Another metric used to assess the distortion is the distance from the mean domain wall position illustrated in figure6.4, motivated by the description of elastic interfaces in terms of their displacement functions. As can be seen by comparing figures 6.2and6.4, the domain wall displacement typically gives smaller fluctuations of the interface distortion than the domain wall curvature.

**Figure 6.3:**(a) Histogram of the domain wall radii fitted with a sliding interface
length of 100 nm. The histogram shows two peaks, at∼100 and∼10^{9} nm. The
latter peak is attributed to issues in fitting regions where the curvature changes
direction. (b) Map of assigned peak in the domain wall radii histogram. Black and
orange colours are assigned to the low and high radii peaks respectively.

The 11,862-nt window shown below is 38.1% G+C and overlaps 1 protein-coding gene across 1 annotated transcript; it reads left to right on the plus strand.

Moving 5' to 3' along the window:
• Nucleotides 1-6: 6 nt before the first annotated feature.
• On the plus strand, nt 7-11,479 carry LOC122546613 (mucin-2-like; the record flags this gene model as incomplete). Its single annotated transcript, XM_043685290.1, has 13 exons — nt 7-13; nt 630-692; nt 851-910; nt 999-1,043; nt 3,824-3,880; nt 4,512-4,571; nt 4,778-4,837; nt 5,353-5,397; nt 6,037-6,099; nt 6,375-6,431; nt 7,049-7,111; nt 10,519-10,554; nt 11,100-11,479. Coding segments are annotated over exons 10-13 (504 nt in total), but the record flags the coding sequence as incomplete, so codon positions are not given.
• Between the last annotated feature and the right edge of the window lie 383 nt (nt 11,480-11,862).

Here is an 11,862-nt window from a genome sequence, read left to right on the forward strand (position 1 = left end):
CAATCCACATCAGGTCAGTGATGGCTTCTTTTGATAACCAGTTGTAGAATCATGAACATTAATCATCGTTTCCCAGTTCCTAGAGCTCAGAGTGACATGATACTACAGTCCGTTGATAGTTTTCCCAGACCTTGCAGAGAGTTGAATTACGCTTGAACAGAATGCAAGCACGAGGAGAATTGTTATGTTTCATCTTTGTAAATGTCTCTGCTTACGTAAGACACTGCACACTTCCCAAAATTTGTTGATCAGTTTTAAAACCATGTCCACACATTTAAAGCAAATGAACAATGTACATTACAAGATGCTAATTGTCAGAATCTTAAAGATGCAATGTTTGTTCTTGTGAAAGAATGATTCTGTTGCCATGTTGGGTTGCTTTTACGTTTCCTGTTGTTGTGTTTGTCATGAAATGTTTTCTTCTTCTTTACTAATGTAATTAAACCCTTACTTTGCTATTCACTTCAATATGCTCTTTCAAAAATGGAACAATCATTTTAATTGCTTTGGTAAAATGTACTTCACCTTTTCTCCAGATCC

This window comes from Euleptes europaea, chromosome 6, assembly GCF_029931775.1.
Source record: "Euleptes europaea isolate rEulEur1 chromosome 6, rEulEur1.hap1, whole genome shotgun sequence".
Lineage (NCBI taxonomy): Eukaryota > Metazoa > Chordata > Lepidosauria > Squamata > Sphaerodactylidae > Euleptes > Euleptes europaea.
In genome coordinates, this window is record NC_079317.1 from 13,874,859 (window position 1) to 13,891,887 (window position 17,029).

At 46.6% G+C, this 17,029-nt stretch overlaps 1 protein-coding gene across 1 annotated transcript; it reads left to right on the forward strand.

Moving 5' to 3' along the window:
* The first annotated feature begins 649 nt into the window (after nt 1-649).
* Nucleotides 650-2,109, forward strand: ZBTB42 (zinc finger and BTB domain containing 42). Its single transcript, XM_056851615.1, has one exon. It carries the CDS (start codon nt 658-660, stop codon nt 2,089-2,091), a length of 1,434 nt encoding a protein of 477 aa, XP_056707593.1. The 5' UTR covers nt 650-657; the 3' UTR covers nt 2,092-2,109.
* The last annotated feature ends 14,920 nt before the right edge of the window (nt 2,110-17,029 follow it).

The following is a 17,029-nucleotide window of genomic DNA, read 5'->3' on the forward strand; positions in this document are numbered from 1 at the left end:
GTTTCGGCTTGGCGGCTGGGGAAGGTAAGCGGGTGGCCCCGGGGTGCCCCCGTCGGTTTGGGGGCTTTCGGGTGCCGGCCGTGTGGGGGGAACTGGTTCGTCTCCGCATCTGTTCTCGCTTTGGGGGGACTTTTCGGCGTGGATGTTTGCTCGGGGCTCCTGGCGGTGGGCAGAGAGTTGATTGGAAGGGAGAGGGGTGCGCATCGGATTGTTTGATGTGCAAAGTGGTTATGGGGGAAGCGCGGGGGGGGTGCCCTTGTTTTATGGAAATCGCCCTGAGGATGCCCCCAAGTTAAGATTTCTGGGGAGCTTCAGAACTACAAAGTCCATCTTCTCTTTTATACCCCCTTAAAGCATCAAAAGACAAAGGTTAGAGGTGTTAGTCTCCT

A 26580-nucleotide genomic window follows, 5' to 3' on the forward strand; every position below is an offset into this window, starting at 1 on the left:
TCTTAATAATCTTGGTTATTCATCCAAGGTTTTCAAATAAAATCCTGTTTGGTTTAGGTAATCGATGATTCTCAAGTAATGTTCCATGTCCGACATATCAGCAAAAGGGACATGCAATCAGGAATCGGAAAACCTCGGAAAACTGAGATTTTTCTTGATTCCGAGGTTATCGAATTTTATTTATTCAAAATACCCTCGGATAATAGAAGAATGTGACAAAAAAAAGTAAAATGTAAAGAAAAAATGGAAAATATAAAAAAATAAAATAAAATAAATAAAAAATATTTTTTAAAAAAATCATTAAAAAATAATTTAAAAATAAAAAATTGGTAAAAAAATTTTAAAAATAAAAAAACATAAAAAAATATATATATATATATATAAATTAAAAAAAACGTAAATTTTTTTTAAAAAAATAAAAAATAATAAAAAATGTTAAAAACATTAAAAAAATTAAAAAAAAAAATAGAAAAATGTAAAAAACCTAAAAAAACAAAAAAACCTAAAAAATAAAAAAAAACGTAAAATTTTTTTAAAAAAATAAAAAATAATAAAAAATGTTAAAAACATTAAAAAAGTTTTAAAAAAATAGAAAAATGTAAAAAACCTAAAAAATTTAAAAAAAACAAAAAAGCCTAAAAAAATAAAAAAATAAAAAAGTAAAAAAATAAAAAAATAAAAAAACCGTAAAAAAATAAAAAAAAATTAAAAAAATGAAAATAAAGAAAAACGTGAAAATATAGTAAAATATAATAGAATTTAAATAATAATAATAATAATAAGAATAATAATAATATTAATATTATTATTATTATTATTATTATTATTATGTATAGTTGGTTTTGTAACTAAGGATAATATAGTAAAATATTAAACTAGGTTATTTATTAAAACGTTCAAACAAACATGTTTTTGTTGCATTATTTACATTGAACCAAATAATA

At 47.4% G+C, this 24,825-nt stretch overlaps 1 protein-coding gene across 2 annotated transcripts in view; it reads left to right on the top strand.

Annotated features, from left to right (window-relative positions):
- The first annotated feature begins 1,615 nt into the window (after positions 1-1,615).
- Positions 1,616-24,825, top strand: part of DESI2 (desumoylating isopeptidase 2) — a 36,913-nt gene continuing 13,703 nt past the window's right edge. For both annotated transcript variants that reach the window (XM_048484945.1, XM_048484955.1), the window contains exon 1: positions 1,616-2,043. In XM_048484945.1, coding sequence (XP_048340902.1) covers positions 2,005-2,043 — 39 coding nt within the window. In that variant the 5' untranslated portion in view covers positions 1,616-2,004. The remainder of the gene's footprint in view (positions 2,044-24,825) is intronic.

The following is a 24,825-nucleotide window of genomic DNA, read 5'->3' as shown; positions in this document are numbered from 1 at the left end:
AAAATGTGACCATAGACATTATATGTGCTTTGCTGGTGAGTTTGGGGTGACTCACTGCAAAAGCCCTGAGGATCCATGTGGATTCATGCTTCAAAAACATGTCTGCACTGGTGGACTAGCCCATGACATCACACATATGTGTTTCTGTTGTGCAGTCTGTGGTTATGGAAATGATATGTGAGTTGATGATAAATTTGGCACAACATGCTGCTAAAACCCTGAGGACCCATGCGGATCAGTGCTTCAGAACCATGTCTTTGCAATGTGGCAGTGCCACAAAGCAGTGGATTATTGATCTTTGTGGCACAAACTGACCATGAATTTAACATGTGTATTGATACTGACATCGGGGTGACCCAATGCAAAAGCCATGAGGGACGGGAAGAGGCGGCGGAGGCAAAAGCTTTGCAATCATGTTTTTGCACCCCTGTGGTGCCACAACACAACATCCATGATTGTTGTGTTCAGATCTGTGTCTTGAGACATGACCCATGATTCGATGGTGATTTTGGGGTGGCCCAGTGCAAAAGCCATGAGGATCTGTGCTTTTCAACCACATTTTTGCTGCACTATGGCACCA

**Figure 6.4:**Domain wall displacements from the average position, for all four walls
studied. For wall 1, the average was calculated over a section excluding the bottom
half of the image, where large overhangs are observed.

**6.3 Preprocessing steps**

**6.3.3** **Topographical curvature**

Another effect that can influence the local domain wall currents is the local
tip-sample contact area. The tip radius is typically of ∼30−50 nm. In
principle, the better the radius of curvature of the sample matches that
of the tip, the higher the contact area, and thus intuitively the measured
currents should be larger. As can be seen in figure6.5, this would correspond